I’m going to be upfront about something. This is the first time I’ve ever eaten or made beef rendang, so I can’t tell you how it compares to other versions out there. I can’t even tell you if it’s at all authentic, but I can tell you it was delicious!
A little back story: I’ve had this recipe for Beef Rendang kicking around in my arsenal for a long, long time (3 years to the month!) and for some reason I never think to actually make it. But finally, last weekend, I had a beef chuck roast that needed some love and attention.
My first instinct was a traditional beef stew, this one in particular, but I didn’t have a whole bottle of wine on hand to just use for cooking. My next thought was to do more of a curry-style braised beef and then I remembered this recipe. I even had the ingredients — clearly it was meant to be!
Since I was unfamiliar with rendang in general, I read a little bit about the history of the dish to get some background. It originated in Indonesia and should contain a serious list of spices, most often ginger, galangal, turmeric, lemongrass, garlic, shallots and chillies. It’s often mistaken as a cousin to the curry but rendang should actually be dry — as in cooked so slowly that the meat absorbs all of the liquid.
Considering that several of the reviewers complained that the final dish contained way too much liquid, I’m guessing this recipe took some liberties. But I figured I could actually use that to my benefit since I had decided to use my crock pot to make it. My plan of attack was simple: to braise the beef until tender and then remove the liquid and reduce it on the stove top. That way I could take care of my weekend chores without worrying about burning dinner.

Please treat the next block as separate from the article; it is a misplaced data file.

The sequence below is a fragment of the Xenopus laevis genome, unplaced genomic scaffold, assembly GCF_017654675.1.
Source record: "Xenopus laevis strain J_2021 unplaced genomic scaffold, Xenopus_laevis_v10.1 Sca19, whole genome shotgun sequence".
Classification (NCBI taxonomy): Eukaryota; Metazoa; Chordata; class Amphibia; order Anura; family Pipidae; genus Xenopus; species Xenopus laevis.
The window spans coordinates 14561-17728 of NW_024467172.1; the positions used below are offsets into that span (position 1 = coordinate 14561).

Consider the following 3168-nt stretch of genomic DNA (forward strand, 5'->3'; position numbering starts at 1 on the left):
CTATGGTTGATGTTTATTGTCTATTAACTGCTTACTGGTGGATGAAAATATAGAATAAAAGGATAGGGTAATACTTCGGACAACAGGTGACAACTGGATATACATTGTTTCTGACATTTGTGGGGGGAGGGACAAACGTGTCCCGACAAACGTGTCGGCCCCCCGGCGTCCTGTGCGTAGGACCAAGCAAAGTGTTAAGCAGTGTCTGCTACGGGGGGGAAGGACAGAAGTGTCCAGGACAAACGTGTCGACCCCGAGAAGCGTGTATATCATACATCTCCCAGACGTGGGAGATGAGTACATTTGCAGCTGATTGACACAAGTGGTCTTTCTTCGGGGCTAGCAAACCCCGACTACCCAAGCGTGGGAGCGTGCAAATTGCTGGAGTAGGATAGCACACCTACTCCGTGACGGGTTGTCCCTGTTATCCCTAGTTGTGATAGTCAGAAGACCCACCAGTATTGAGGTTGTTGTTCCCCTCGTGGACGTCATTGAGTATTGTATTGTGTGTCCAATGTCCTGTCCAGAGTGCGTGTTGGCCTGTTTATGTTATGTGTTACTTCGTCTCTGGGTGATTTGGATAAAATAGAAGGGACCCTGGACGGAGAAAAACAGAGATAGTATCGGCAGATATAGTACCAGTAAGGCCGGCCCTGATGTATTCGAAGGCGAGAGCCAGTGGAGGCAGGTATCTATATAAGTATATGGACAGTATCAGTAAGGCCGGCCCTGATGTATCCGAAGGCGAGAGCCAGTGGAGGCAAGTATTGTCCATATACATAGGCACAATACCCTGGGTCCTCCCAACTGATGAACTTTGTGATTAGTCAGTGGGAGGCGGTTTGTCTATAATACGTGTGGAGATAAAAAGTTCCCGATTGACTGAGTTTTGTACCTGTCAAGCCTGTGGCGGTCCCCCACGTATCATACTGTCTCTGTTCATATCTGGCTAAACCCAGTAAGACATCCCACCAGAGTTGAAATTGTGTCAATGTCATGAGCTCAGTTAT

I started off by searing the beef to a dark crispy brown on all sides before dumping it in the crock pot. Next I made the spice blend — which smelled fantastic, lots of ginger, shallots and garlic plus cinnamon, turmeric and other fun stuff. It will literally make your mouth water!
Once the spices were ground, they needed a quick sauté.
The mixture, along with some other goodies (coconut milk, lime juice and zest, lemongrass), went into the pot. I put in about a cup of chicken stock, popped the lid on and let the beef cook for five hours or so on high.
Once the meat was fork tender, I drained out almost all of the liquid and reduced it on the stove. I started with over a cup and a half and brought it down to less than half a cup. Then I stirred it back into the beef.
I served the whole shebang on top of farro and topped it with sliced green onions and lime zest. It was pretty wonderful — the spices make it very flavorful but not overpowering and the coconut milk makes it creamy but not too rich. It takes some time for the beef to cook, but for a lazy weekend, it hit the spot. We paired it with a bottle of Riesling and magic was made!